New Jersey just became the third state to ban the sale of Tesla cars directly to customers who want them. Because never forget that the stated glories of the free market (which are real, actually) must always take a back seat to political grift and rent-seeking companies.
Like a lot of Republicans, New Jersey Gov. Chris Christie likes to talk about how the government should get out of the way of the free market. In a speech last week in Washington, D.C., he railed against President Obama’s economic interventions. “We don’t have an income inequality problem, we have an opportunity problem in this country because government’s trying to control the free market,” he said. And he urged his fellow conservatives to shout their opposition to government regulations from the rooftops. “We need to talk about the fact that we’re for a free-market society that allows your effort and your ingenuity to determine your success, not the cold, hard hand of government determining winners and losers.”
Then Christie came back to New Jersey and signed off on a cold, hard government regulation that blocks Tesla from selling its cars in the state.
The rule change prohibits automakers from selling directly to consumers, as Tesla does. Instead, it requires them to go through franchised, third-party dealerships, as the big, traditional car companies do. In other words, it requires that the middle-men get their cut. The Christie Administration made the move unilaterally, via the New Jersey Motor Vehicle Commission. It was urged on by lobbyists for the state’s existing car dealerships, which fear the competition. The upshot is that Tesla will be forced to stop selling cars at its two existing dealerships in the state, and drop its plans to build more. It’s unclear what will happen to the employees of those dealerships.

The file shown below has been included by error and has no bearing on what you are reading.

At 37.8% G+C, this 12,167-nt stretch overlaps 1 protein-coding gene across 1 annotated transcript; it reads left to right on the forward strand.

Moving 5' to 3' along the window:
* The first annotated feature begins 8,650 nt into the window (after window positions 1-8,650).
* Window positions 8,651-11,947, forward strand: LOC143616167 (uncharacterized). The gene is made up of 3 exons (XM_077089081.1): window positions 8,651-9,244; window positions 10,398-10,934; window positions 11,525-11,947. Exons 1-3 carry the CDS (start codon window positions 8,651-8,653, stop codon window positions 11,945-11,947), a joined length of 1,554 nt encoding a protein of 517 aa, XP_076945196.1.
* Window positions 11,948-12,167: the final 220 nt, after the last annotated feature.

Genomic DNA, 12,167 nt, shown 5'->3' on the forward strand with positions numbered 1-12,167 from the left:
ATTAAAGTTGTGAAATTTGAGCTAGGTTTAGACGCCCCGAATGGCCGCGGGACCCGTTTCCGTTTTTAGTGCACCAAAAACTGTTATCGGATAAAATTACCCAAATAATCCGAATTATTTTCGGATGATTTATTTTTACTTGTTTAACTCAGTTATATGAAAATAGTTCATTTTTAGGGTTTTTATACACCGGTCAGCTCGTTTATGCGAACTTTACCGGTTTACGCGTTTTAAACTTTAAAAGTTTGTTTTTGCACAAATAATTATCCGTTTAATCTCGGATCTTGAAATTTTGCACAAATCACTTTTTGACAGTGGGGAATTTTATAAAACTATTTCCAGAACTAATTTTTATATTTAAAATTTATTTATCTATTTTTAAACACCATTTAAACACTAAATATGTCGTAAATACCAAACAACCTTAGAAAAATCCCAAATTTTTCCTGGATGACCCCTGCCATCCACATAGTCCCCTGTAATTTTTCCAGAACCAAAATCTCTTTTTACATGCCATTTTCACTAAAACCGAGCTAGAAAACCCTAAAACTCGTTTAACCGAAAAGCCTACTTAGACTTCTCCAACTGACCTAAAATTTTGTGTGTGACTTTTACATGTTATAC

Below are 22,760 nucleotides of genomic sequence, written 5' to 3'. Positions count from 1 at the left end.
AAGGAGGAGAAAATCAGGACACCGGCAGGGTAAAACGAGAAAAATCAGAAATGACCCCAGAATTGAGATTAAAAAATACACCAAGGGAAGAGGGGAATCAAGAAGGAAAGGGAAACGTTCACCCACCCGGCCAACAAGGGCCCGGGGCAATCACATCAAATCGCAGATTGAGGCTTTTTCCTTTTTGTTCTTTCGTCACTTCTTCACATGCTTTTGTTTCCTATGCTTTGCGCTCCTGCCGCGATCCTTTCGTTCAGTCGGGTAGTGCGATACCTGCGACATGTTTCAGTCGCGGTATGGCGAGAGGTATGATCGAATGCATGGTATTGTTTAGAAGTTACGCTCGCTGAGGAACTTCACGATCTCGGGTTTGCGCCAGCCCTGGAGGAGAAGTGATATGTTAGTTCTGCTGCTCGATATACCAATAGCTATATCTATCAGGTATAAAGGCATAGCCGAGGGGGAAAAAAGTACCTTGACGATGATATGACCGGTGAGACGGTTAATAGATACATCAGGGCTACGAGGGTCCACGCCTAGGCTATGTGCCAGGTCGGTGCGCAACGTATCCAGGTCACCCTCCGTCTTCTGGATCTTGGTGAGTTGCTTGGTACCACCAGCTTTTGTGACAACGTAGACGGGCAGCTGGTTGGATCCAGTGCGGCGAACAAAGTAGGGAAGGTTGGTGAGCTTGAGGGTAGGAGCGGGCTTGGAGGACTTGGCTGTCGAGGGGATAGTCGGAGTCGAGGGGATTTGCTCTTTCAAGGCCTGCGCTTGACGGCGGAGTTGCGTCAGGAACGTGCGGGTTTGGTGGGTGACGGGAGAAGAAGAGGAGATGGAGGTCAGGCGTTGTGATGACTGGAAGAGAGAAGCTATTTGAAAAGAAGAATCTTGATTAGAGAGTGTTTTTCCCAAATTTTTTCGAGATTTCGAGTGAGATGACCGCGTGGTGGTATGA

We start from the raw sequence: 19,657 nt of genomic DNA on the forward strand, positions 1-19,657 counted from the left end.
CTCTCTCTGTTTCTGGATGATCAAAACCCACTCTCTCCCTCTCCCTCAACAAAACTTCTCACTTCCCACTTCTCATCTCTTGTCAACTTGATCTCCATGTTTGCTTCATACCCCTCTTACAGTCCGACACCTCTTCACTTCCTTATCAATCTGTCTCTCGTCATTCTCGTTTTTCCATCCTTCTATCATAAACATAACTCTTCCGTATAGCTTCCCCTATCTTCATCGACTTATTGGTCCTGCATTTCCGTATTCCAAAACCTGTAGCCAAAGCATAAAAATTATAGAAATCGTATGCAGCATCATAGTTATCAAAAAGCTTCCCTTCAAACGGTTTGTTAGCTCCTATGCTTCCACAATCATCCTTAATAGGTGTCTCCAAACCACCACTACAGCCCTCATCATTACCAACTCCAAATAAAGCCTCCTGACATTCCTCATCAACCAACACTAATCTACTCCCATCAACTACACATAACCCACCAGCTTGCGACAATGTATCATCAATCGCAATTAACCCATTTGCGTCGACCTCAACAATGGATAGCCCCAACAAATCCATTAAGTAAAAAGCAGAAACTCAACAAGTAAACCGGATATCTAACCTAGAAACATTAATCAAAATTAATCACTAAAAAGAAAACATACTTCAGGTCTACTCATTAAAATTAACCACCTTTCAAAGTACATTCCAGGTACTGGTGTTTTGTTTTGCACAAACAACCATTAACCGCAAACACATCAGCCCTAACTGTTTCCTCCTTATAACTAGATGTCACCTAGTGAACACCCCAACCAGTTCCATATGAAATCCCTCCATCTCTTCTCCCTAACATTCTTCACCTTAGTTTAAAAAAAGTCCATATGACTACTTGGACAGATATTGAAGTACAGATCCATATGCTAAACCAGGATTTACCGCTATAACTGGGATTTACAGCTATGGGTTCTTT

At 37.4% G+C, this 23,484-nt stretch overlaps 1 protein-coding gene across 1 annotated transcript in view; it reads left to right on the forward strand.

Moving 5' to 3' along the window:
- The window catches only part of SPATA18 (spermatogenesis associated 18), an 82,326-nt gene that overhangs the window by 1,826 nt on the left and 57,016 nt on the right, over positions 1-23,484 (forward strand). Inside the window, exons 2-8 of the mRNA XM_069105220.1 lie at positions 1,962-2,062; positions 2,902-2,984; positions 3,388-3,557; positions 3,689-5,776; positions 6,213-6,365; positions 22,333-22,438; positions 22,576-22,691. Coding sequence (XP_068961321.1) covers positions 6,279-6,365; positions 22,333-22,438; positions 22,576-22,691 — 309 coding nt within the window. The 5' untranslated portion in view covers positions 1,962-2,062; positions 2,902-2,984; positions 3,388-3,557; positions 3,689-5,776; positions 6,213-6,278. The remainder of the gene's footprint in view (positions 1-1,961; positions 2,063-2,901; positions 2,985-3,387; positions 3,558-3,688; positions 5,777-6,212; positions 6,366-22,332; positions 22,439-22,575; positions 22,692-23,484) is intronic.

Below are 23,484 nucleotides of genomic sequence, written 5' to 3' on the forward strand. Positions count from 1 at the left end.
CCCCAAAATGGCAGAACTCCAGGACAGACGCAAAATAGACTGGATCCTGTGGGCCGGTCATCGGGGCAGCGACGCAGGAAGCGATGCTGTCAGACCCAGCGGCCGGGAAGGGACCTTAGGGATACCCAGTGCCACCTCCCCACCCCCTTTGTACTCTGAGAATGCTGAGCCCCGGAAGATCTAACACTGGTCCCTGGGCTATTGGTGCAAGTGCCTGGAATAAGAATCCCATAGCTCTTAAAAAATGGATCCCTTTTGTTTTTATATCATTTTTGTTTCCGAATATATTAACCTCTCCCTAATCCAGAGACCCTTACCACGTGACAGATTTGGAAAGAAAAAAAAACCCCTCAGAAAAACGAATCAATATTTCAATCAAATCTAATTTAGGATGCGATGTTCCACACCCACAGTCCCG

New Jersey is the third state to effectively block Tesla by banning automakers from selling their cars directly. The other two are Texas and Arizona.
Also states that are run by people who declare the virtues of the free market right up to the point where someone pays them in campaign contributions to distort the market by keeping competitors out. This is the kind of regulation that everyone should be able to agree is wrong — liberals, conservatives, libertarians — but money talks. Tesla doesn’t have the resources to buy off enough politicians to counter the influence of the Big Three automakers and the dealerships that sell their products.